Mountain waves (visual poem)

mountain waves 031116

I spend part of May in the Blue Ridge mountains celebrating my wedding anniversary. The view from Grandfather Mountain (in Western North Carolina) is like this – when is it a mountain, and when is it a wave in the ocean? It is overwhelming, especially at sunset

This is composed of cut up cardstock tests of Distress Ink – the edges of the main test. Reassembled like this, it looks like I’m trying to take pictures of the mountains, and putting captions underneath.

Card stock
Distress Ink
gold paint with glazing medium
Tim Holtz Idea-ology quotes.


(Click on the image to see it larger)


When something bad happens, people like to know where it happened. They want to know how close it hit to them. They want to know if it’s going to affect them.

If your house is robbed and you’re part of the neighborhood watch, they will ask what street you are on. They want to know how close the danger is to them. They want to know if it is going to hit them next.

If someone dies unexpectedly, people will ask “How did she die?” or “How old was she?”or they will wonder out loud if she caused her own early death due to not taking care of herself. They want to know if there’s a possibility that it will happen to them. They want to know if they are at risk for the same thing.

In both cases, they want to know if they should move away from the danger.

No matter what you do, you will get sick, and you might get robbed. Asking how close it is to you only insults the other person and says “You are not like me. I’m special.” It implies that you think that you are above the other person – more blessed.

The phrase “There but for the grace of God go I” is especially insulting. If there is a tornado that goes through your neighborhood and your house is intact and half your neighbor’s houses are flattened, it doesn’t mean that God loves you more. It doesn’t mean that God gives more grace to you and withdraws it from them. It doesn’t mean that they did something bad to deserve it.

Bad things happen to people, period. Not just bad people. What matters afterwards is how we deal with it.

“No man is an island, entire of itself; every man is a piece of the continent, a part of the main. If a clod be washed away by the sea, Europe is the less, as well as if a promontory were, as well as if a manor of thy friend’s or of thine own were: any man’s death diminishes me, because I am involved in mankind, and therefore never send to know for whom the bells tolls; it tolls for thee.”
– John Donne, Devotions Upon Emergent Occasions, “Meditation XVII”

Poem – Space inside

As if God
can be reduced
to things.

God is the
space between

God is the
space between

The atoms,
the neurons,
the quarks,

it is the energy
they have
that makes them work.

It is the stuff
inside the room
that defines it,
not the walls.

Likewise it is the energy,
the Spirit Within
that defines
makes us
who we are.

Our bodies are shells,
our skin is just
a container
for the Spirit inside.

Skin color,

– none of this matters.

Carbon copy

Sometimes it feels that all we are doing is copying each other. We copy style, ideas, and ways to think. We copy so much that we’ve copied our whole lives.

We have copied for our entire lives.
We have copied our lives, entirely.

Nothing is original about our lives when we copy.

After a while we have copied each other so much that we stop being anything at all. Have you ever seen a Xerox copy of a copy of a copy? After a while it stops looking like anything at all. It starts looking like a big mess. There are dots everywhere that weren’t there before.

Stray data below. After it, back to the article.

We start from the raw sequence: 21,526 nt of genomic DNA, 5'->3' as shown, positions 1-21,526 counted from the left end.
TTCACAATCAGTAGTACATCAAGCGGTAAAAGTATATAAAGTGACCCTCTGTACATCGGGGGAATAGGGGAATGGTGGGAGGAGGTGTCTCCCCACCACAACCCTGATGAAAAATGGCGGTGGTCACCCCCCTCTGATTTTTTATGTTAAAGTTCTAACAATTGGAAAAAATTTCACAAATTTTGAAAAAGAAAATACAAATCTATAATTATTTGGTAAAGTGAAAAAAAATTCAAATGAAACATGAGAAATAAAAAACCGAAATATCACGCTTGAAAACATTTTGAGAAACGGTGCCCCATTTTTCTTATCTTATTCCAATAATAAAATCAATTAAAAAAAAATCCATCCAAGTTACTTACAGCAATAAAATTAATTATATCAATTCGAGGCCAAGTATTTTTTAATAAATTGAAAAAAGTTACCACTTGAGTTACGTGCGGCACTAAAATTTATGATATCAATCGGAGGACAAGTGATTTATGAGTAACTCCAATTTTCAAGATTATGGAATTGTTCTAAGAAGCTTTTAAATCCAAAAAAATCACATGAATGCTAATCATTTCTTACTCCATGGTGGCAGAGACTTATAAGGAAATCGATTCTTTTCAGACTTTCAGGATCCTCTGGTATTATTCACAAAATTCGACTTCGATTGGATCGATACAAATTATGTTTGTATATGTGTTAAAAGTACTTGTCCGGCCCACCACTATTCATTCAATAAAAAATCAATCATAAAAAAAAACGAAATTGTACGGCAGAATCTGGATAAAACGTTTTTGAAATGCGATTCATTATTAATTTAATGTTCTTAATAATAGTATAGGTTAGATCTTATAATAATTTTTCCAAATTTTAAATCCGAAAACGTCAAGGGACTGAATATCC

White people in Western culture have started to think that they need to be Native American or Indian or Chinese or Tibetan. They don’t like their own culture and so they try and emulate another culture. They do this with clothing, with art, with music, with food. Perhaps they think they are showing respect to the other culture by adopting it.

I know, I’ve done this.

Meanwhile the other cultures are trying to emulate Western culture. They dress like us, watch our TV shows and movies, and have even started to try to look like us. Asian girls are getting plastic surgery on their eyes to look more Western and less Asian. There are products in India and Thailand to bleach the skin so they are more white.

We are trying to be them, and they are trying to be us. At what point are we going to meet in the middle? Then we won’t be anything at all.

Perhaps it is best if each person finds her own path. Stop trying to create it from someone else. Stop even trying to make it from your own culture.

Perhaps we need to stop faking it
so we can make it.

We need to start making it so that we are actually ourselves for a change.

Look at plastic surgery in general. What does “normal” look like anymore? Too tall? Too short? Too fat? Too skinny? Boobs too big/small? Butt too big/small? Eyes are too blue/brown/green?

You can “fix” that. But it isn’t a fix. It is a fake. You aren’t broken.

Eventually we will all have homogenized ourselves into one big mess of nothing.

Be yourself. Don’t copy anybody.

Paint the background first.

I’m not very good at painting yet. I’ve just read a tip that sounds really interesting. Paint the background first. Somehow this seems like it is backwards.

In life, you focus on the main part. You’ll see the building, or the dog, or the person first, and then maybe you’ll see the background. Maybe you’ll see the trees, or the clouds. But you never look at those first and happen to look at what is smack dab in the middle of everything, virtually yelling at you to look at it.

Paint the background first. If you don’t paint the background, you don’t have a way to paint the focal point. If you don’t give it a place to be, there is no place for it. If you paint the main thing first and the background last, you may smear the sky or the trees over it. You may end up leaving a weird edge around it.

This sounds a lot like life.